I will present technical details of Report of the Panel on Frontiers of Plasma Science [1] and discuss what directions panel put forward as most promising research frontiers.
    [1] U.S. DoE, Office of Fusion Energy Sciences, Report of the Panel on Frontiers of Plasma Science, 2016
  • Report of the Panel on Frontiers of Plasma Science
    Michael Mauel, Columbia U., abstract, slides
    [#s104: 26 Aug 2016]
    The report is intended to inform Fusion Energy Sciences (FES) in planning and executing its strategic vision for the FES stewardship of the Plasma Science Frontiers activities. The preliminary draft of “Report of the Panel on Frontiers of Plasma Science” is now available [1]. Fundamental plasma physics has never had the benefit of a research-needs workshop, and we believe that the community of researchers would greatly benefit from a survey of the current state of the art, as well as from formulating a cohesive vision of the future horizons we can aim towards. Our goal is that the Plasma Science Frontiers report will be of benefit to both the community and all funding agencies interested in plasma science, not just the Department of Energy. Furthermore, our report will serve as a starting point for the next NRC decadal survey of plasma science (Plasma 2020).
    [1] U.S. DoE, Office of Fusion Energy Sciences, Report of the Panel on Frontiers of Plasma Science, 2016
  • Is there a fundamental principle for energy partitioning in a proto-typical reconnection layer?
    Masaaki Yamada, PPPL, abstract, slides
    [#s60: 24 Jun 2016]
    Recently, a quantitative inventory of magnetic energy conversion during magnetic reconnection was carried out in the MRX reconnection layer with a well-defined boundary. This study concluded that about half the inflowing magnetic energy is converted to particle energy, $2/3$ of which is ultimately transferred to ions and $1/3$ to electrons. This observation was found to be consistent with numerical simulation results based on VPIC codes. It was also found that features of energy conversion and partitioning do not strongly depend on the size of the analysis region over the tested range of scales. So a question arises: is a fundamental principle in the energy partitioning in a proto-typical reconnection layer? This talk describes my physics understanding of the energy conversion processes in the magnetic reconnection layer of two-fluid physics regime and leads to a general quantitative evaluation of energy partitioning.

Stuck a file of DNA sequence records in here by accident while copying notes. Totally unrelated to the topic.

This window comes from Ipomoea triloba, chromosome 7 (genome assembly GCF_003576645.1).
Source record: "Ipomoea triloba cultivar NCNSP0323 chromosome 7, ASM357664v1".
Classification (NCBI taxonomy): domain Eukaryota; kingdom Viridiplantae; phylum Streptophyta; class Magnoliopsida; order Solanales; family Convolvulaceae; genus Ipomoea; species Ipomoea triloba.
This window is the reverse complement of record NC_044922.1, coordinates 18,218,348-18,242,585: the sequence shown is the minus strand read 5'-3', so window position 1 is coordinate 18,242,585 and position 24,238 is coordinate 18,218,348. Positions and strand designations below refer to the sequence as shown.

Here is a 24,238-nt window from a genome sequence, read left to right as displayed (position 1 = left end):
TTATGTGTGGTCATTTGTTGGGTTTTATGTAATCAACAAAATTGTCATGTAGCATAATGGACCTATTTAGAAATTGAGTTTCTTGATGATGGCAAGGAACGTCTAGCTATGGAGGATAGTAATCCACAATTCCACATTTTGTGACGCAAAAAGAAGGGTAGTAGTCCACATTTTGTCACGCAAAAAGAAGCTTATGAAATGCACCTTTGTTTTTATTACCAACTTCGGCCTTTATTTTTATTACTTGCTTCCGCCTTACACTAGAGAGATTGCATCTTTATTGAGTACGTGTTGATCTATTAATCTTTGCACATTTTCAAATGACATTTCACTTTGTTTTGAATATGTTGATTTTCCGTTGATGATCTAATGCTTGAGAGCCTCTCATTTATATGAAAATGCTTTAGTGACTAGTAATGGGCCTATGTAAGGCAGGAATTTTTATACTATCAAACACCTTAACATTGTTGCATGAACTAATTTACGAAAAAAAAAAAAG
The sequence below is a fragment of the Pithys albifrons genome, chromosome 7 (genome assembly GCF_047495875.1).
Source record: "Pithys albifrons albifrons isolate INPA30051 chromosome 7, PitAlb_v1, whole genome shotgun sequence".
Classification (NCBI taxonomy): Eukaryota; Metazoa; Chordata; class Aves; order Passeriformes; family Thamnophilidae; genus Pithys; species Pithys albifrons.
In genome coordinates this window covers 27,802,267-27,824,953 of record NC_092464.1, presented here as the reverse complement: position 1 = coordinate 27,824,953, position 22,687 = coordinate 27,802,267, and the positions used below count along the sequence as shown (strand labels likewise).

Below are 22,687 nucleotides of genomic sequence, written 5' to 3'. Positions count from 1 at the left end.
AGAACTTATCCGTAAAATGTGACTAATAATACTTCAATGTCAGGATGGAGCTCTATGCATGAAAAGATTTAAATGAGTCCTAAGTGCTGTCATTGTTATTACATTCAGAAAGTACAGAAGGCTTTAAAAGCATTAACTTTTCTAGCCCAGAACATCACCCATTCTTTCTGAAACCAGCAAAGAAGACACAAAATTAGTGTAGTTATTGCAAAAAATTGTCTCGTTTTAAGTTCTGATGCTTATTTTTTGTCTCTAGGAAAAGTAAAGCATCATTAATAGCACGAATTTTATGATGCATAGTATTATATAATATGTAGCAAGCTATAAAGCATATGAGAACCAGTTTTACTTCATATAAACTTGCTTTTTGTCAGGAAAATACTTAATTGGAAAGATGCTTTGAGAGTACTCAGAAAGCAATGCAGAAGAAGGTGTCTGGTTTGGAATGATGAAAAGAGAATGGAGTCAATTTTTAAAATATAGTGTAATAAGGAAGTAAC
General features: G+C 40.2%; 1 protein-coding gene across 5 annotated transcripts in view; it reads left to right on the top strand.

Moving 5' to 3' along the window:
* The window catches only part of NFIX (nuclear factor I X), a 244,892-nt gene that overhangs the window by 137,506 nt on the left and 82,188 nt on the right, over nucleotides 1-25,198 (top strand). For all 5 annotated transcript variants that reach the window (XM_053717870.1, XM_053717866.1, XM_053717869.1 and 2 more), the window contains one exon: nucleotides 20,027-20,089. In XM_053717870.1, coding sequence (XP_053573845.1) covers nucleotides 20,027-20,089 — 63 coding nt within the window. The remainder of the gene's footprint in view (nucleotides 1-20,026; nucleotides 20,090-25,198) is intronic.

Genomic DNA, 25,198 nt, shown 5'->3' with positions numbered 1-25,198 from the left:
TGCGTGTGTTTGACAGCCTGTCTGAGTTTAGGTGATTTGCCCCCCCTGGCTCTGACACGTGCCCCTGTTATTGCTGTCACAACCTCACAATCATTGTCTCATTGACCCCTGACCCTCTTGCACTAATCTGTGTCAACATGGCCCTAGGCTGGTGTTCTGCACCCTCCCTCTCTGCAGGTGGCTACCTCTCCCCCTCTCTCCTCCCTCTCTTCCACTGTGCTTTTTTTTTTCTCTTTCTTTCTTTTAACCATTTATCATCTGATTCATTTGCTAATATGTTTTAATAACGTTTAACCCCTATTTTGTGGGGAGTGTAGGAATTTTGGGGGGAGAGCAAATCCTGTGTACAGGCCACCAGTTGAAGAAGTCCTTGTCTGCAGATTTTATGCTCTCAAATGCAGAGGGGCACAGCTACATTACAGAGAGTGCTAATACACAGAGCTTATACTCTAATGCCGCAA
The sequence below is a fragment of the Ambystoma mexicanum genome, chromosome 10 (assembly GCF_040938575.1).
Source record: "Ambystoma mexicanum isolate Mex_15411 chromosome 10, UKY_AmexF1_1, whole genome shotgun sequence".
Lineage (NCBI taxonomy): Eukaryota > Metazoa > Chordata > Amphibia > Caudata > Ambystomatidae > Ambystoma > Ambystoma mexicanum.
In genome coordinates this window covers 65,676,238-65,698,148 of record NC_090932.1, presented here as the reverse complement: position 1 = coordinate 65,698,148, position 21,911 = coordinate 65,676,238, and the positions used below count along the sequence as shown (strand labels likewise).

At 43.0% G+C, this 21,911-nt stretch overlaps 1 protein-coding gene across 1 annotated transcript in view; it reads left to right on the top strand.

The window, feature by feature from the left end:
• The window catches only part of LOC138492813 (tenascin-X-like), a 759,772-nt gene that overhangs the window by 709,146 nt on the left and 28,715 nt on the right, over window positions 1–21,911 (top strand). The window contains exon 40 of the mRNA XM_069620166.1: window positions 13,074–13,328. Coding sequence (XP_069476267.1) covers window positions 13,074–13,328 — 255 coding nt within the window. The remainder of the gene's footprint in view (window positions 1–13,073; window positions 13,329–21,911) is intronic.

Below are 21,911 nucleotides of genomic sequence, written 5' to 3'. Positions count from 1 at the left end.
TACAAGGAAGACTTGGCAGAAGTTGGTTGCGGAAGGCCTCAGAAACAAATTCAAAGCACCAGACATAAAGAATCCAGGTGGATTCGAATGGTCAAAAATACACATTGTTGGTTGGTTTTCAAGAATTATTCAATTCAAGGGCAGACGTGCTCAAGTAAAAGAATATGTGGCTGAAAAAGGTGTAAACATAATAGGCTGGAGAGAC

• Opportunities and challenges for integrated tokamak modeling
    Francesca Poli, PPPL, abstract, slides
    [#s52: 10 Jun 2016]

    The DOE workshop on “Integrated Simulations” has identified a number of critical aspects in the integration of physics modules in a whole device model for tokamak simulations. Challenge includes not only the need for physics description, but also a need for hardware infrastructure, software integration and difficulties in integrating multi-scale coupling.

    This seminar summarizes the conclusions from the integrated simulations workshop on MHD stability and disruptions, boundary physics and core transport, as well as a need for research on innovative workflows that enable the integration.

  • Opportunities highlighted by the 2015 FES PMI workshop report
    Rajesh Maingi, PPPL , abstract, slides
    [#s23: 06 May 2016]
    The 2015 FES PMI Workshop identified five priority research directions (PRDs), updating the community discussions that were held during ReNeW. In shorthand notation, these PRDs include (i)Identify the present limits on power and particle handling of present candidate PFCs (ii)Develop innovative dissipative/detached divertor solutions for power exhaust and particle control (iii)Develop innovative boundary plasma solutions for main chamber wall components (iv)Understand the science of evolving materials at reactor-relevant plasma conditions (v)Understand the mechanisms by which boundary solutions and plasma facing materials influence pedestal and core performance
    In addition, four cross-cutting research opportunities, i.e. activities that contributed to each of the PRDs, were identified. This talk will discuss the science elements in these PRDs and cross-cutting areas. The goal is to identify the areas appropriate for expanded theory involvement, e.g. liquid metal research as a cross-cutting opportunity.
  • Modeling Stability and Control of Tokamaks with Resistive Walls